Aug 102014
 

 

Beyond-the-Big-Three

Texsom 2014: Sommeliers Get Beyond the Big Three

The @ItalianWineGuy, Alfonso Cevola moderated an interesting tasting panel this morning at Texsom 2014. It had to be one of the most diverse sessions by far at this years conference. It included bubbles from New Mexico, a bracing cuvée from Michigan, counter currents of Michigan and New York Rieslings, Mediterranean-heritaged red wines (Sangiovese and Tempranillo) from Texas, and a (non-vinifera) Norton from America’s heartland, Missouri.

Cevola reminded the participants in his tasting session, “It was only 30 years ago when the “Big Three” of American wine (California, Washington and Oregon) were a new phenomenon, just like the “Beyond the Big Three” wines are today.”

At one point, we were only a few words short of a major encounter between Paul Lukacs and Guy Stout MS when Paul said that the best domestic Viognier he’s found is from Virginia. Guy bristled and retorted that Texas has some pretty darn good Viognier juice, too.

No matter if we couldn’t agree which state brought the best wine to this tasting, there appeared to be universal agreement on the fact that these local wines were on the cutting edge of diversity. Cevola said, “These wines could infuse an interesting new diversity to wine lists.”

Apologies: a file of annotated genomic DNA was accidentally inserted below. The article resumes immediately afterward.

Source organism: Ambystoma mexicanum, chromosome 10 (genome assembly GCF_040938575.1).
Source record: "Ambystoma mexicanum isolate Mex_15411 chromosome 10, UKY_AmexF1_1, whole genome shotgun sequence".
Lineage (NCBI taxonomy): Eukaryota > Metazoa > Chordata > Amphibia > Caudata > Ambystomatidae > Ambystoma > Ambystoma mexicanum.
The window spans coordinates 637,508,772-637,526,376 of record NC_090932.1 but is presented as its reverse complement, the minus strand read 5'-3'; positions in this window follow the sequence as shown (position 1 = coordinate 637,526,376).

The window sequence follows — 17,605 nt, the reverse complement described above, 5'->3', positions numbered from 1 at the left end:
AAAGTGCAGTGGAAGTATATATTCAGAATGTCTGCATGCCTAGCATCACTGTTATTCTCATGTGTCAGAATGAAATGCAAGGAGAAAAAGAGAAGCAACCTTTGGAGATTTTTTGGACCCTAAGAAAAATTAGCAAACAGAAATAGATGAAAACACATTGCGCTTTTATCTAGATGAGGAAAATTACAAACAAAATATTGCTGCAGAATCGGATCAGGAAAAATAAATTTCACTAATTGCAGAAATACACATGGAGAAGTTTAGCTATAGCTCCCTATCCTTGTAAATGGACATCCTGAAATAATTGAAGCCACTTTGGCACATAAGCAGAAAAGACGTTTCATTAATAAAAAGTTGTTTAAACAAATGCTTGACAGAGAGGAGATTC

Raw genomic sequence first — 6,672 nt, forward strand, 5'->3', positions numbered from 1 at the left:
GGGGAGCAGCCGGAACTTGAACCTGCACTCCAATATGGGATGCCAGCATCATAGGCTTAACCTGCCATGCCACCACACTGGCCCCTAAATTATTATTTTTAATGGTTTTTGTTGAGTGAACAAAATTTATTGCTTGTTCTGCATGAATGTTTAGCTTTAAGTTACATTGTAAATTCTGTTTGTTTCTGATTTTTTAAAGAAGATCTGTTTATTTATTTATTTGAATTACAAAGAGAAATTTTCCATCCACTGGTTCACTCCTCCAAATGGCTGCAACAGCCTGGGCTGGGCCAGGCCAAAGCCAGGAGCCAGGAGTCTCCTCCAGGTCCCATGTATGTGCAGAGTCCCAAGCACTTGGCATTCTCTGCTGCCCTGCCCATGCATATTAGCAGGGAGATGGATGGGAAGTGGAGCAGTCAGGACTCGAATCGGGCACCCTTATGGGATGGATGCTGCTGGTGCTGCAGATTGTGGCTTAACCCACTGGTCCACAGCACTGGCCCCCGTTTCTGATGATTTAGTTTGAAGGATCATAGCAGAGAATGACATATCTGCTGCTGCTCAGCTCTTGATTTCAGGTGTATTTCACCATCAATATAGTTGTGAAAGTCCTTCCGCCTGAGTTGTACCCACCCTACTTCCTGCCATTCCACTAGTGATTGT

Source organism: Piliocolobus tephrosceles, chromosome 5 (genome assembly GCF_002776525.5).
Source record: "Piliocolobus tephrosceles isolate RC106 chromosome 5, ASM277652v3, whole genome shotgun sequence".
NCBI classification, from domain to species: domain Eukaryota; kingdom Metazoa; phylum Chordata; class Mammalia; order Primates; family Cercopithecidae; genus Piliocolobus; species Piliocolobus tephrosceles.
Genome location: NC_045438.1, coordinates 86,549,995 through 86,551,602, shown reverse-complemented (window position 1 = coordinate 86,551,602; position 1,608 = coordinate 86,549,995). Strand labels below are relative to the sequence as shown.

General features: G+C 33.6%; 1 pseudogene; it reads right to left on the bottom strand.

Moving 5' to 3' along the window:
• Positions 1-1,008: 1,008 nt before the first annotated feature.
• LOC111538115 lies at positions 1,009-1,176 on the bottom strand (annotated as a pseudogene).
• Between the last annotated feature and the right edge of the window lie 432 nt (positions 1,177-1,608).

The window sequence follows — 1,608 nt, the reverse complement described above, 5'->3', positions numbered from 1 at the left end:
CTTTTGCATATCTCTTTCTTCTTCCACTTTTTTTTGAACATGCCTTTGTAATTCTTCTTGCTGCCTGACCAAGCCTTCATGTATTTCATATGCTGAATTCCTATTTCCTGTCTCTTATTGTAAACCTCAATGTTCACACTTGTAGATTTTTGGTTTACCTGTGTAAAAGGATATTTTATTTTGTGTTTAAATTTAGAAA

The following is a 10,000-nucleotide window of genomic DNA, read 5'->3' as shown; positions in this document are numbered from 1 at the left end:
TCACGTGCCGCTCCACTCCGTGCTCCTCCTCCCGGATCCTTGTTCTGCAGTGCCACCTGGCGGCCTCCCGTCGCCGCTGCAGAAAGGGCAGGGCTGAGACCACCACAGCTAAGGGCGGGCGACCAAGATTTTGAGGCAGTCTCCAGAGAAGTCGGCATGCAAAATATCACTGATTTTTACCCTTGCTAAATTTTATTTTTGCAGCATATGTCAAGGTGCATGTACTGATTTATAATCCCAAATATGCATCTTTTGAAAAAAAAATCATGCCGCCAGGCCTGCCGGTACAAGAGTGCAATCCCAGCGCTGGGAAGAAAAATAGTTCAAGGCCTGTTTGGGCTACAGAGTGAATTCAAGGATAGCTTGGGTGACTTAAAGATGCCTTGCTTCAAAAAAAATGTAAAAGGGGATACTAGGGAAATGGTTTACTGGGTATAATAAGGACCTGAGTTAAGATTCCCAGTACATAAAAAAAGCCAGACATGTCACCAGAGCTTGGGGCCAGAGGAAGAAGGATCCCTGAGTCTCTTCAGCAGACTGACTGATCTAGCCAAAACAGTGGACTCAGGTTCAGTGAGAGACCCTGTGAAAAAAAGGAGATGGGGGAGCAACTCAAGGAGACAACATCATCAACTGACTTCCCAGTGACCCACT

Cevola’s reference was aimed directly at restaurant wine lists that are far too long on the same group of Chardonnays and Cabernets (five of which taste pretty much the same). In contrast, local wines from around the United States have interesting nuances that offer new experiences for wine drinkers. All of the panelists agreed that it’s high time that sommeliers realize that local wines can bring an exciting new element to their wine lists.

Guy-Stout-Texsom-2014

Guy Stout MS

After his first hand account of his battle with the Raccoons in his Texas hill country vineyard, Guy Stout MS, presented two Texas wines. The first was Duchman Family Winery Sangiovese (single vineyard designated from Reddy Vineyards), Texas High Plains AVA. The second was Pedernales Cellars Tempranillo, Texas High Plains. Neither was heavily extracted or high in alcohol, but brought a minerally character that shined through the tart berry character of the wines. These are the terrior-driven wines that are now the calling card for Texas that will remain in future years.

I think that panelist, Wayne Bending MW summed it up best when he said, “Rather than trying to find obscure wine regions in Eastern Europe, restaurant sommeliers would be better served to look to obscure region right here in America. They have a lot to offer.”

 

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